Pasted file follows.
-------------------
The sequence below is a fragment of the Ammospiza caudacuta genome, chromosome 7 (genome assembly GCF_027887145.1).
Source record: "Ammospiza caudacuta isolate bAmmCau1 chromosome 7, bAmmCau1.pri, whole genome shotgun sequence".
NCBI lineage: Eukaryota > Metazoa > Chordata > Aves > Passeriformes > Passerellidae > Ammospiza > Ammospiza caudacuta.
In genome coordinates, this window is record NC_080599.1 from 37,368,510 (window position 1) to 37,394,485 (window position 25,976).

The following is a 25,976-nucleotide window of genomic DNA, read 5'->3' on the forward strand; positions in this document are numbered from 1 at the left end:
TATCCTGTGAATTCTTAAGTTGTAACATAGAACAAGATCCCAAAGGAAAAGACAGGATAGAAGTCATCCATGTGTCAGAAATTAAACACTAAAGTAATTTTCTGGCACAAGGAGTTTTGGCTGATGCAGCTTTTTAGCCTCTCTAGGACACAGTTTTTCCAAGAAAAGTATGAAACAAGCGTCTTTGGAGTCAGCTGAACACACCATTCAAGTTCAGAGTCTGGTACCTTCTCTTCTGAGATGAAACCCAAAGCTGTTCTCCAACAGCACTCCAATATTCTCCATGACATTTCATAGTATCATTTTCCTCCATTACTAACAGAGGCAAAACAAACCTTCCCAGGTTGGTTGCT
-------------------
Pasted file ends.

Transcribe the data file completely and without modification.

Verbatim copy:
The sequence below is a fragment of the Ammospiza caudacuta genome, chromosome 7 (genome assembly GCF_027887145.1).
Source record: "Ammospiza caudacuta isolate bAmmCau1 chromosome 7, bAmmCau1.pri, whole genome shotgun sequence".
NCBI lineage: Eukaryota > Metazoa > Chordata > Aves > Passeriformes > Passerellidae > Ammospiza > Ammospiza caudacuta.
In genome coordinates, this window is record NC_080599.1 from 37,368,510 (window position 1) to 37,394,485 (window position 25,976).

The following is a 25,976-nucleotide window of genomic DNA, read 5'->3' on the forward strand; positions in this document are numbered from 1 at the left end:
TATCCTGTGAATTCTTAAGTTGTAACATAGAACAAGATCCCAAAGGAAAAGACAGGATAGAAGTCATCCATGTGTCAGAAATTAAACACTAAAGTAATTTTCTGGCACAAGGAGTTTTGGCTGATGCAGCTTTTTAGCCTCTCTAGGACACAGTTTTTCCAAGAAAAGTATGAAACAAGCGTCTTTGGAGTCAGCTGAACACACCATTCAAGTTCAGAGTCTGGTACCTTCTCTTCTGAGATGAAACCCAAAGCTGTTCTCCAACAGCACTCCAATATTCTCCATGACATTTCATAGTATCATTTTCCTCCATTACTAACAGAGGCAAAACAAACCTTCCCAGGTTGGTTGCT